A poem for you to read at bedtime - an extraordinary Victorian mixture for children, of innocent dreams, brought about apparently by opium!
'The Rock-a-by Lady'
by 'The Children's Poet' Eugene Field 1850 - 1895
|'The Rock-a-by Lady' by Margaret Tarrant from 'A Child's Book of Verse'|
pub. Ward, Lock & Co. Ltd
The Rock-a-by Lady from Hushaby Street
Comes stealing; comes creeping;
The poppies they hang from her head to her feet,
And each hath a dream that is tiny and fleet -
She bringeth her poppies to you, my sweet,
When she findeth you sleeeping!
|'All Fast Asleep and Dreaming' by Jane Pinkney from 'Mouse Mischief' by Margaret Greaves |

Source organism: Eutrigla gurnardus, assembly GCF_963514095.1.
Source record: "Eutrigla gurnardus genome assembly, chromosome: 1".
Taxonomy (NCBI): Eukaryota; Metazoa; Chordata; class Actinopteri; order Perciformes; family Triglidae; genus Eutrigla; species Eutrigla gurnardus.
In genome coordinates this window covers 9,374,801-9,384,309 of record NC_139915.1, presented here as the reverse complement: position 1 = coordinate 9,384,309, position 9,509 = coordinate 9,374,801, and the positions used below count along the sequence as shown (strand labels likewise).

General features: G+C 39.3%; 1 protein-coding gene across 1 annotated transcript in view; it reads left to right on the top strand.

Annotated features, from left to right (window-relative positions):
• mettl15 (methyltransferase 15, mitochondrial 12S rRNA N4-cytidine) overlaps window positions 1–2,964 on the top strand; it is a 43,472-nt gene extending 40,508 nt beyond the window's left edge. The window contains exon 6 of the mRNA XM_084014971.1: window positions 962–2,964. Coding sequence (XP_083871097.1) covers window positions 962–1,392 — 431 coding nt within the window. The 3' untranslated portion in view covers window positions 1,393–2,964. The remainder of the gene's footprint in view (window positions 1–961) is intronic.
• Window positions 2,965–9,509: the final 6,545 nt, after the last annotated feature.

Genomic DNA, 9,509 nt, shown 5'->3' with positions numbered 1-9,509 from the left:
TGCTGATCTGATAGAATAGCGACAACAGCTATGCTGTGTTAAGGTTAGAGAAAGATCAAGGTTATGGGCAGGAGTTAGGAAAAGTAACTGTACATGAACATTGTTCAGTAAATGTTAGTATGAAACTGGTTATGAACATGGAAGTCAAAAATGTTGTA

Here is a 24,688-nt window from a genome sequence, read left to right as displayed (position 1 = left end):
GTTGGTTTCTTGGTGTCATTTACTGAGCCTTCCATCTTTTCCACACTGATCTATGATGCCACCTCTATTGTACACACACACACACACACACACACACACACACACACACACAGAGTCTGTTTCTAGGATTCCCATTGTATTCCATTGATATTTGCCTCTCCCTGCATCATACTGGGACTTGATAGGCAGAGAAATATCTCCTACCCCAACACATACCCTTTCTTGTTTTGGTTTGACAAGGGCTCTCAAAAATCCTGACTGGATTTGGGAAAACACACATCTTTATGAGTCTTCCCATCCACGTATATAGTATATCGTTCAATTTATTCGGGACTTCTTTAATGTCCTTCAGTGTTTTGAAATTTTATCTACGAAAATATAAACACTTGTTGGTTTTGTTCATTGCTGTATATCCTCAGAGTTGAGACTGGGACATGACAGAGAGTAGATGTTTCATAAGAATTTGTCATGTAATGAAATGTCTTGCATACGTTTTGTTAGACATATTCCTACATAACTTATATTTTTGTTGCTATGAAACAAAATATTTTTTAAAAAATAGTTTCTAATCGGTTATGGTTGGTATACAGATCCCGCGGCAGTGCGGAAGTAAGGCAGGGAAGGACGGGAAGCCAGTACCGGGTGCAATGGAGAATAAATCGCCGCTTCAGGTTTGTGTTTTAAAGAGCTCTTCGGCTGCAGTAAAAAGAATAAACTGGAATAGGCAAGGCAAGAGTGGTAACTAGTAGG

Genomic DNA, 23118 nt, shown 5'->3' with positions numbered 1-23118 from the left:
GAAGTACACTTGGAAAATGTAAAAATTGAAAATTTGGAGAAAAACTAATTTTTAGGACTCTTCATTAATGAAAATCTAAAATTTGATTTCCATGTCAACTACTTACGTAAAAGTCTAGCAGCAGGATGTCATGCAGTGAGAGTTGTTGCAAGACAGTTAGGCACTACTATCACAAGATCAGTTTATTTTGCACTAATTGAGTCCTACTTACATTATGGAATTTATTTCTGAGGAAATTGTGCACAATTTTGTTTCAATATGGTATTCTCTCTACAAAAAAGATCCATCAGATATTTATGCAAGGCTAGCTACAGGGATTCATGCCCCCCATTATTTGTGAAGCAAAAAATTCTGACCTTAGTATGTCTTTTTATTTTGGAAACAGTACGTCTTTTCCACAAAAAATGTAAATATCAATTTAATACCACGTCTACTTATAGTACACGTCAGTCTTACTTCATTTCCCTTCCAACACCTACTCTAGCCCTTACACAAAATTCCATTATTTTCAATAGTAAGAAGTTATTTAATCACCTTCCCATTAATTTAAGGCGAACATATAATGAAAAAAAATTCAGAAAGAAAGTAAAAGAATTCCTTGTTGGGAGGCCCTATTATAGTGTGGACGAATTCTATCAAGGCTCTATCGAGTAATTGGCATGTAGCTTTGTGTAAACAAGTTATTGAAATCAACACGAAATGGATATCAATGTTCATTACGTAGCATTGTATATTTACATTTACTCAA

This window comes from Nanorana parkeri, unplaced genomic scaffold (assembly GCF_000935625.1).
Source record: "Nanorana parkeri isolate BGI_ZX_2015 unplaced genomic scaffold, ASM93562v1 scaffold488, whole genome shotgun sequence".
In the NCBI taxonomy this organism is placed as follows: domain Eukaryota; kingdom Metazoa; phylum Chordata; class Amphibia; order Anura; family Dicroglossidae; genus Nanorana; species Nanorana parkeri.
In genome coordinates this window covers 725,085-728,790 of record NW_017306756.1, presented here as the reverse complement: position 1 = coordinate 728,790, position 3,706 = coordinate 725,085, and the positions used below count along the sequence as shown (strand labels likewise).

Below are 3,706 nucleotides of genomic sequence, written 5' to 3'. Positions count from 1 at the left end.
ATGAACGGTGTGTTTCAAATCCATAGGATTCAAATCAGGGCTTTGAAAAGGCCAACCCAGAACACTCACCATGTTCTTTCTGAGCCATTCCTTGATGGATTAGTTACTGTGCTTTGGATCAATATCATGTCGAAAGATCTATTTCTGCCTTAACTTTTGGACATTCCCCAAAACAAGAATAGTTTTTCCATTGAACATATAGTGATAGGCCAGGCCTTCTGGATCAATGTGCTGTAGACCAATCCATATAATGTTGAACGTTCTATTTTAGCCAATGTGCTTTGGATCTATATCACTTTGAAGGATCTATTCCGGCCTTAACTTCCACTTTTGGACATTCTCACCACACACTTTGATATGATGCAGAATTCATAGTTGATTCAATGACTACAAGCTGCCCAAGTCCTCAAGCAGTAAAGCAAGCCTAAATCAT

pub. Marilyn Malin Books / Andre Deutsch 1989
There is one little dream of a beautiful drum -
"Rub-a-dub!" it goeth;
There is one little dream of a big sugar-plum,
And lo! thick and fast the other dreams come
Of pop-guns that bang, and tin-tops that hum,
And a trumpet that bloweth!
|'The Bunnies were Sleeping' by Rene Cloke|
pub. in book by Enid Blyton c.1950
And dollies peep out of those wee little dreams
With laughter and singing;
And boats go a-floating on silvery streams,
And the stars peek-a-boo with their own misty gleams,
And up, up and up, where the Mother Moon beams,
The fairies go winging!
'Fink We Could Put You Up'
on a postcard by Mabel Lucie Attwell
Would you dream all these dreams that are tiny and fleet?
They'll come to you sleeping;
So shut the two eyes that are weary, my sweet,
For the Rock-a-by Lady from Hushaby Street,
With poppies that hang from her head to her feet,
Comes stealing; comes creeping.
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